“100kin10 is calling to the forefront all of these issues that are a part of STEM education. How do you get qualified teachers in the field and how do you get them to stay there? Non-teacher STEM fields pay so much more,” Cline said.
She explained that even for schools who grow STEM teachers at home, there can still be problems with retaining those teachers. For instance, a small Central Valley high school she recently visited helped teachers’ aides get credentialed to become STEM teachers, but once they see higher pay and increased options open to them with the degree, they leave the small school.
Issues like this are why Milgrom-Elcott believes the focus of 100Kin10 will shift to helping teachers stay in the classroom and supporting them once the goal of training 100,000 teachers is met.
“It’s got to be that teaching is a place where adults can thrive, and then, they can create classrooms where their students can thrive,” Milgrom-Elcott said. “The work can’t end in 2021. We can’t put 100,000 amazing humans into schools and then watch so many of them leave because teaching isn’t a great career. So we have work to make the career great so more people want to teach and those who choose to teach stay.”
The conference took place in the weeks after Escondido joined teachers across the nation in striking for higher pay.
“The reality is, especially in California, unless you have some way to get housing, teaching is a difficult profession,” Cline said.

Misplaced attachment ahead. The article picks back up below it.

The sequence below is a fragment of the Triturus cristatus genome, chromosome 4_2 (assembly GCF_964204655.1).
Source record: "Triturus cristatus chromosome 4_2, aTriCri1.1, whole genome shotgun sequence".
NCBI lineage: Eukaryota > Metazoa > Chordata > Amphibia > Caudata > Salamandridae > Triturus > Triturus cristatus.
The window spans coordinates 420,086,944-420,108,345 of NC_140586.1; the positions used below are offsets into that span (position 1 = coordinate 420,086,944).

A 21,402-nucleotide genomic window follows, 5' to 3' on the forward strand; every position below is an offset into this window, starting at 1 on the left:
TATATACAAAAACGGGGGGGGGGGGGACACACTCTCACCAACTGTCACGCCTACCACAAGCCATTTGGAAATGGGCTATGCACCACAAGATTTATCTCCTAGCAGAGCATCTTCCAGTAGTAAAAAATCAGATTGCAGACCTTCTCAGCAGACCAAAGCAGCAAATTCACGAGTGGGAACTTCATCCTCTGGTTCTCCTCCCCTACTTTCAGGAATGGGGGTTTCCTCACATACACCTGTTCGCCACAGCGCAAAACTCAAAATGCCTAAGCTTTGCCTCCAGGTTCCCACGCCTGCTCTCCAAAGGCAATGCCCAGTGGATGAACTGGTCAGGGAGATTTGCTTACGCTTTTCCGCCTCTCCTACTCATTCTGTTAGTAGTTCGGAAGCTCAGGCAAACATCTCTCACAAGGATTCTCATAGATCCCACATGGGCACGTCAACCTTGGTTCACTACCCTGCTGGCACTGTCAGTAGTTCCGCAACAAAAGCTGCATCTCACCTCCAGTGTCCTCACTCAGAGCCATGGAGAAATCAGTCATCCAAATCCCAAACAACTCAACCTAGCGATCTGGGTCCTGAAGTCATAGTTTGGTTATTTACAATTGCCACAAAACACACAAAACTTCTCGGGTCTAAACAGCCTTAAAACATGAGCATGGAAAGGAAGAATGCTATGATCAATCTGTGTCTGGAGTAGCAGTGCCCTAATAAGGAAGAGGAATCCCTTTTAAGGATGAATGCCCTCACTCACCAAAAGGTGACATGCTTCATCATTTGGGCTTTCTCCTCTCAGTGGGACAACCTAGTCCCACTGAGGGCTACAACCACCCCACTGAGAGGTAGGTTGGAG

As a former teacher herself, Cline saw firsthand how the industry requires a disproportionate amount of education for how much teachers are paid. For people to enter the field, they must have a passion for teaching, Cline said, which also means officials can get away with not paying them.
Teacher pay is already shaping up to be a campaign issue in 2020. California Senator and 2020 candidate Kamala Harris unveiled a proposal in March that would raise the average teacher salary by 23% over a decade through billions of dollars in federal matching funds.
The Trump administration is taking the opposite course, with Education Secretary Betsy Devos proposing a budget that slashes her department’s funding by $8.5 billion.
“There’s a variety of ways that teachers don’t feel valued and that’s a reason people end up leaving. It’s a huge job that requires so much of you,” explained Meehan.
Milgrom-Elcott said San Diego teachers preparing to strike should not seek short-term, band-aid fixes. She said teachers, on top of being able to make ends meet, also need access to time collaborating with other adults and professional development during the workday like adults in other industries have. She’s seeking a holistic approach to keeping teachers in the classroom.
“We can’t ask teachers to be the engines of equality if they can’t take care of their own families,” said Milgrom-Elcott. “It’s also about the classroom-level and school-level conditions. If you can work on those two things together, many more people will choose to teach, and many more people will stay.”
— Reach Kendra Sitton at firstname.lastname@example.org.